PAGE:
Motel 6 leaked personal data of 80,000 guests to ICE, officials say. Now it owes them $12 million.

(Anita Snow | The Associated Press) This Sept. 14, 2017, file photo shows a Motel 6 in Phoenix. Motel 6 has tentatively agreed to settle a lawsuit that alleges it discriminated against some Latino customers at multiple Phoenix locations by giving their whereabouts and personal information to immigration agents who later arrested at least seven guests. Details of the tentative deal, revealed Friday, July 6, 2018, in court records, haven't been publicly released.

The practice was the result of an informal arrangement: seven Motel 6 locations in Washington state shared the personal information of its guests with federal immigration officials on a daily basis between 2015 and 2017, authorities said. Of the 80,000 guests whose information was shared, at least nine were detained, officials said.

But on Friday the practice, which Washington Attorney General Bob Ferguson said constituted an illegal invasion of privacy in a lawsuit he filed against the national hotel chain, reached a final conclusion after it agreed to a $12 million settlement with guests who had been affected.

Every guest who had their information shared with ICE is eligible for restitution. The office said it would not require claimants to disclose their immigration status.

Ferguson’s lawsuit, which was filed in January 2018, was prompted by a news report in the Phoenix New Times that uncovered the practice at some Motel 6 locations in Arizona in September 2017.

The New Times found that ICE agents made at least 20 arrests at two Motel 6 locations in a period in the seven months prior. After the outcry sparked by the report, the company apologized and issued the directive to its more than 1,400 locations that they were "prohibited from voluntarily providing daily guest lists to ICE."

But Ferguson said the practice was not limited to Arizona: He found Motel 6 locations in Washington state that were providing guest lists to federal immigration agents without reasonable suspicion, probable cause or search warrants, his office said. The information that was given to ICE included guests' names, driver's license numbers, passport, green card and other ID numbers, room numbers, dates of birth and license plate numbers, it said.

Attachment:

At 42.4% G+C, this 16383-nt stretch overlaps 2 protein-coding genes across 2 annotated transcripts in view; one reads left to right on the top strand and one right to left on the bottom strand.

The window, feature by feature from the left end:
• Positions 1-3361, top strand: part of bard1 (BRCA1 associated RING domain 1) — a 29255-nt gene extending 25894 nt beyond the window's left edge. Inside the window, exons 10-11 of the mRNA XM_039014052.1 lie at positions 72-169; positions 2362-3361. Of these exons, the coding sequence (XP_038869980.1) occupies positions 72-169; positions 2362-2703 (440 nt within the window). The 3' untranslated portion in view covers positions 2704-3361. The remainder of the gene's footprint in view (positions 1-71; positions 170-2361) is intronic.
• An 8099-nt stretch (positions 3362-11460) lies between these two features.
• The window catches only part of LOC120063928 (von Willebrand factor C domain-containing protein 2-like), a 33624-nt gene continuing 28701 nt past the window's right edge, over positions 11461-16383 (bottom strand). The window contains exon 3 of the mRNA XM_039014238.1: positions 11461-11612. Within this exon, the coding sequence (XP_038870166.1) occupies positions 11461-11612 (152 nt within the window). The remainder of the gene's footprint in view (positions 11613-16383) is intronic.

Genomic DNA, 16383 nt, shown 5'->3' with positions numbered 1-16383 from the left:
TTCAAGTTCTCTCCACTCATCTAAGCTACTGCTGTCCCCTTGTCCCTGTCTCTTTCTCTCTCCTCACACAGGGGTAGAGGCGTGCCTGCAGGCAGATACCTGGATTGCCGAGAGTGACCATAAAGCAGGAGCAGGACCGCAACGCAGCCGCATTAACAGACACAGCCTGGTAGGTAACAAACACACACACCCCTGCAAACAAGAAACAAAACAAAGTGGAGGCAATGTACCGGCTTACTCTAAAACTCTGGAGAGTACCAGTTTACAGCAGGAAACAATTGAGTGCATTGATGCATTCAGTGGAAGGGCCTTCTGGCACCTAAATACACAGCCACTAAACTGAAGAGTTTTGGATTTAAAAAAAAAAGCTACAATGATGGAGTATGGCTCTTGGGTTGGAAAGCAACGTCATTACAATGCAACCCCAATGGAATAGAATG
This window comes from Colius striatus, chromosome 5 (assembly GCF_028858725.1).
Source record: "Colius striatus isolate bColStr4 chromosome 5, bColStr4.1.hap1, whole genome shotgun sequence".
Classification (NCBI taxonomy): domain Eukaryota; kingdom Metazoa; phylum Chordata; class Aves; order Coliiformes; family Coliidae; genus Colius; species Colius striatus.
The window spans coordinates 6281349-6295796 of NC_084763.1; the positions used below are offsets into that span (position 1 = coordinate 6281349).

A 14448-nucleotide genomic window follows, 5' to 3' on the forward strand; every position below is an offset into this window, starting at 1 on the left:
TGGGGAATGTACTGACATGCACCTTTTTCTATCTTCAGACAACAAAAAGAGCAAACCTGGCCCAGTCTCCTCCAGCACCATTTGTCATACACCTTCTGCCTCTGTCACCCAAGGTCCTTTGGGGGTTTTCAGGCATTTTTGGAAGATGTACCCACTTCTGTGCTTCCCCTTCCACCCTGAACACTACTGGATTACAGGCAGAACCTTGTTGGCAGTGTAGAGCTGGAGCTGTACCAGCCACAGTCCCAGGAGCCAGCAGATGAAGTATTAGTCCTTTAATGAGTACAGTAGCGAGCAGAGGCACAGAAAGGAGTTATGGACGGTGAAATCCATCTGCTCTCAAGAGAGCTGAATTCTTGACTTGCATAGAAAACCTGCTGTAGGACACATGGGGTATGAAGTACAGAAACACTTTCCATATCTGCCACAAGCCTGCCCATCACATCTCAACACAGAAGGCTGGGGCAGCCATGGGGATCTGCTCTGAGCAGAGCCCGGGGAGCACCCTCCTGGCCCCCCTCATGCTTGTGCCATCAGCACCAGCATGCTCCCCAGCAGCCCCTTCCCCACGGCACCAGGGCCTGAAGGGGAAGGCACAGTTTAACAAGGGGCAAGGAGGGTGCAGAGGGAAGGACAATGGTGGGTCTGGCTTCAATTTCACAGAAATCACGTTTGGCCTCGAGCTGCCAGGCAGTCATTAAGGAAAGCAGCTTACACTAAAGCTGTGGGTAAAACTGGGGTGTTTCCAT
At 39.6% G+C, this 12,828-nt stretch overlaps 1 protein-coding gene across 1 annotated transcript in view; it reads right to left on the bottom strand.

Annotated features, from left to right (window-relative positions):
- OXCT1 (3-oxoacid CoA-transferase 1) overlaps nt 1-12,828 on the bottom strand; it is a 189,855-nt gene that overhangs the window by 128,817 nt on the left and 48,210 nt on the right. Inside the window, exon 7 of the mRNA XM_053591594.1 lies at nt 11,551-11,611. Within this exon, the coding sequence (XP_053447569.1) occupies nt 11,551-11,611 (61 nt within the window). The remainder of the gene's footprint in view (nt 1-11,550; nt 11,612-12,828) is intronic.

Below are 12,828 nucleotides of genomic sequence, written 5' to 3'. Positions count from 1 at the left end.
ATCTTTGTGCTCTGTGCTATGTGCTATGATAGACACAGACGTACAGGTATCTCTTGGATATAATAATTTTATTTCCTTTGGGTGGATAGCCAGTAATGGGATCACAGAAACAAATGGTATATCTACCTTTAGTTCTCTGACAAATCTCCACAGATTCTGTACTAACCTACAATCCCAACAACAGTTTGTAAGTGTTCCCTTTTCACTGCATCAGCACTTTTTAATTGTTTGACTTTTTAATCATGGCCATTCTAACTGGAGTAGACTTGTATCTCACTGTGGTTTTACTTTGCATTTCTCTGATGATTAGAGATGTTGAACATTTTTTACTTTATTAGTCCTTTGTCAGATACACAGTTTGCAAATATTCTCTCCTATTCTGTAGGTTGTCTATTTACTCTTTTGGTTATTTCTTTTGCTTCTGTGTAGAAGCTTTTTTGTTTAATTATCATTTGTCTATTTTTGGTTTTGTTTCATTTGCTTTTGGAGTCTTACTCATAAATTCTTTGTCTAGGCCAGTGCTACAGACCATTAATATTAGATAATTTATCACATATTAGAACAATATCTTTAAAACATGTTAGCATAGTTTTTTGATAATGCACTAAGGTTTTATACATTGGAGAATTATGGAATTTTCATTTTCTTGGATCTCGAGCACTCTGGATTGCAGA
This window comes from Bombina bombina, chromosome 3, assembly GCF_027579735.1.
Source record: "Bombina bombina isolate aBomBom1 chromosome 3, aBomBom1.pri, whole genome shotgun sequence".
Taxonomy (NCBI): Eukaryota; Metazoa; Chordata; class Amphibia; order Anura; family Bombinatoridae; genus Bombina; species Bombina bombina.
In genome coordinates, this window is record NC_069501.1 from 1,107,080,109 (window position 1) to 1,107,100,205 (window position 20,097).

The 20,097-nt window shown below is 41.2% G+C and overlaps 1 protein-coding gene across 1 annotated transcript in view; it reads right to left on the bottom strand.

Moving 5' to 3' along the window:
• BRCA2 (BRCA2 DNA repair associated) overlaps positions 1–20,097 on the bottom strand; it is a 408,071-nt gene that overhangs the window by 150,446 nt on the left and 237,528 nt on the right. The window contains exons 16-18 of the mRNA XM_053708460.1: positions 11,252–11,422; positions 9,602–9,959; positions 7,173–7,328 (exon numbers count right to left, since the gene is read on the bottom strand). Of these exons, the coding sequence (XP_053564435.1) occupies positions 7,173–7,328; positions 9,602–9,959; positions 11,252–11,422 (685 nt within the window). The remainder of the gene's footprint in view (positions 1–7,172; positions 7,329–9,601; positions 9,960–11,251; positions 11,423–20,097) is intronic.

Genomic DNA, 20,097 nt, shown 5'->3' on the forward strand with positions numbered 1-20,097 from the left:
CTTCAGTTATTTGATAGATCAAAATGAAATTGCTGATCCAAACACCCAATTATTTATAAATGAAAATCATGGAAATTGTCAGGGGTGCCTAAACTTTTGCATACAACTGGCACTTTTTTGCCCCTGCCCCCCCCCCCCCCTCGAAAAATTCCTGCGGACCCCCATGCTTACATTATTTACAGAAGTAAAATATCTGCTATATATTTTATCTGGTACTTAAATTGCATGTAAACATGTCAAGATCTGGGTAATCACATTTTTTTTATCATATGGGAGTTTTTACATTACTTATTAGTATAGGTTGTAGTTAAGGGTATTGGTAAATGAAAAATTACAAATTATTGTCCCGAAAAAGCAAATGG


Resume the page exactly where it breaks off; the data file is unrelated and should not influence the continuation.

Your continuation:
The practice violated the Consumer Protection Act and Washington state laws against discrimination, according to the lawsuit; Ferguson's office said that guests with Latino-sounding names were singled out at least some of the time.

"In anticipation of ICE's daily visits, some Motel 6 locations routinely printed their guest lists and a form, referred to as a 'law enforcement acknowledgement form,' which the ICE agents signed upon receiving the day's guest list," Ferguson's office said Friday. "At the two Everett locations, for example, ICE agents routinely visited the motels early in the morning, sometimes twice a day, from February 2015 through September 2017. ICE agents requested the day's guest list, circled guests with Latino-sounding names and returned to their vehicles."

Ferguson said that at least nine people were detained as a result of the practice, although it is unknown how many were deported.

One man from Seattle, who stayed at a Motel 6 near the Seattle-Tacoma airport for one night to wrap Christmas presents for his four children, was detained and deported after being approached by ICE agents in the hotel's parking lot. Ferguson's office did not release his name but said that he was the sole provider for his wife and their four children.

Another father, the primary breadwinner for his wife and six children, who had lived in the United States for more than 20 years, was detained after staying at a Motel 6 to pick up supplies for his grocery business.

And a Washington man who lived in the United States since he was 1 year old was detained as he was going to get milk for his baby from a car in a Motel 6 parking lot, Ferguson said. That man was released after being detained for six days, but lost his job.

A resolution that was part of the settlement stipulates that Motel 6 will not provide guest information to law enforcement authorities without "a judicially enforceable search warrant or a credible reason to believe that someone is in imminent danger," Ferguson said.

"The company has also implemented a system of additional controls to ensure corporate oversight and compliance in cases where law enforcement requests are made," said a statement from Motel 6 spokeswoman Maggie Giddens. "The safety and security of our guests, which includes protecting guest information, is our top priority, and we are pleased to be able to reach resolution in this matter."

ICE declined to comment through spokesman Richard Rocha.

“Motel 6′s actions tore families apart and violated the privacy rights of tens of thousands of Washingtonians,” Ferguson said in a statement. “Our resolution holds Motel 6 accountable for illegally handing over guests’ private information without a warrant.”